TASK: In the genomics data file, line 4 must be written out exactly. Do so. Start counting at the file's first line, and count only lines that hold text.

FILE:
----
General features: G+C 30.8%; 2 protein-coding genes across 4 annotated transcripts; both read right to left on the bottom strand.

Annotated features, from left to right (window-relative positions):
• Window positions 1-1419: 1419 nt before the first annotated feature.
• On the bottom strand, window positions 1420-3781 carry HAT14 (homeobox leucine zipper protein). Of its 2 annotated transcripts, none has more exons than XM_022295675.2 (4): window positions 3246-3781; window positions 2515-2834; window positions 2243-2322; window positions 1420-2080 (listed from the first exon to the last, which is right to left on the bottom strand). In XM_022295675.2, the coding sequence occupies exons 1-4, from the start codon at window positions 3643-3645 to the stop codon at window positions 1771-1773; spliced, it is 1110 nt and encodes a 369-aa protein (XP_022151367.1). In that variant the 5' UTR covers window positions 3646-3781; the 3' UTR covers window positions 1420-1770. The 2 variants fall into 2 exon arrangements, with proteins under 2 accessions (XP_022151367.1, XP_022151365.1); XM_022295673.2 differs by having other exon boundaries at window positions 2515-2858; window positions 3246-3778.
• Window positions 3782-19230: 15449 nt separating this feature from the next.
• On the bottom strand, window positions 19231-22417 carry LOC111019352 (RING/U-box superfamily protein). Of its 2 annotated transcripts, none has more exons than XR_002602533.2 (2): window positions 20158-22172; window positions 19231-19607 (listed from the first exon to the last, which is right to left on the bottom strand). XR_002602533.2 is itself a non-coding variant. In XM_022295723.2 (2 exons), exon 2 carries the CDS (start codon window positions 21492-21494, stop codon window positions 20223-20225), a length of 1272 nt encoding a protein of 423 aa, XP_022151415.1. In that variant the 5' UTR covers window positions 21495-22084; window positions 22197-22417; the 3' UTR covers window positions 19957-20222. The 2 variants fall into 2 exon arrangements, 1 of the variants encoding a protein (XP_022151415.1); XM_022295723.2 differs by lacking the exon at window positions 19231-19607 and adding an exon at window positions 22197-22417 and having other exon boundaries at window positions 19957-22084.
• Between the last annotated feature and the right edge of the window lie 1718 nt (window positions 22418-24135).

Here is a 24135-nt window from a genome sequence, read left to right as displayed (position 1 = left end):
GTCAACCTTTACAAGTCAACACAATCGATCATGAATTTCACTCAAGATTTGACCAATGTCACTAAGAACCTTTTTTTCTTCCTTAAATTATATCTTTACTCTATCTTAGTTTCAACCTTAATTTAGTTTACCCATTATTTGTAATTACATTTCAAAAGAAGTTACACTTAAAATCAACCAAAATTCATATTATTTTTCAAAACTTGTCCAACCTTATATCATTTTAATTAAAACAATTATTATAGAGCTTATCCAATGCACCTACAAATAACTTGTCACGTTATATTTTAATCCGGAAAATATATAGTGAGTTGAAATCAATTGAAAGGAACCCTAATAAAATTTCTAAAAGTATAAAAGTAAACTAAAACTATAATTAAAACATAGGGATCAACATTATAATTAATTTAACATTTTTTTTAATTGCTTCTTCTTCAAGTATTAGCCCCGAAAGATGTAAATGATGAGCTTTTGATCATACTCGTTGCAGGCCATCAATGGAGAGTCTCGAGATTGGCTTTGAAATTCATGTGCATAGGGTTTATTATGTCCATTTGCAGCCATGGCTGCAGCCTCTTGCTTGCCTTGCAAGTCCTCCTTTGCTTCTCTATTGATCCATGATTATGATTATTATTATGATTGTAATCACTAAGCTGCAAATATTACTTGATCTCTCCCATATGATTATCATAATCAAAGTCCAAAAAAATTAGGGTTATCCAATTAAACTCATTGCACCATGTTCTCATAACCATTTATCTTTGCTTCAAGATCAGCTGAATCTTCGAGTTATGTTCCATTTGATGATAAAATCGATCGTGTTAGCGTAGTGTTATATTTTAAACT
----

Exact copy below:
• On the bottom strand, window positions 1420-3781 carry HAT14 (homeobox leucine zipper protein). Of its 2 annotated transcripts, none has more exons than XM_022295675.2 (4): window positions 3246-3781; window positions 2515-2834; window positions 2243-2322; window positions 1420-2080 (listed from the first exon to the last, which is right to left on the bottom strand). In XM_022295675.2, the coding sequence occupies exons 1-4, from the start codon at window positions 3643-3645 to the stop codon at window positions 1771-1773; spliced, it is 1110 nt and encodes a 369-aa protein (XP_022151367.1). In that variant the 5' UTR covers window positions 3646-3781; the 3' UTR covers window positions 1420-1770. The 2 variants fall into 2 exon arrangements, with proteins under 2 accessions (XP_022151367.1, XP_022151365.1); XM_022295673.2 differs by having other exon boundaries at window positions 2515-2858; window positions 3246-3778.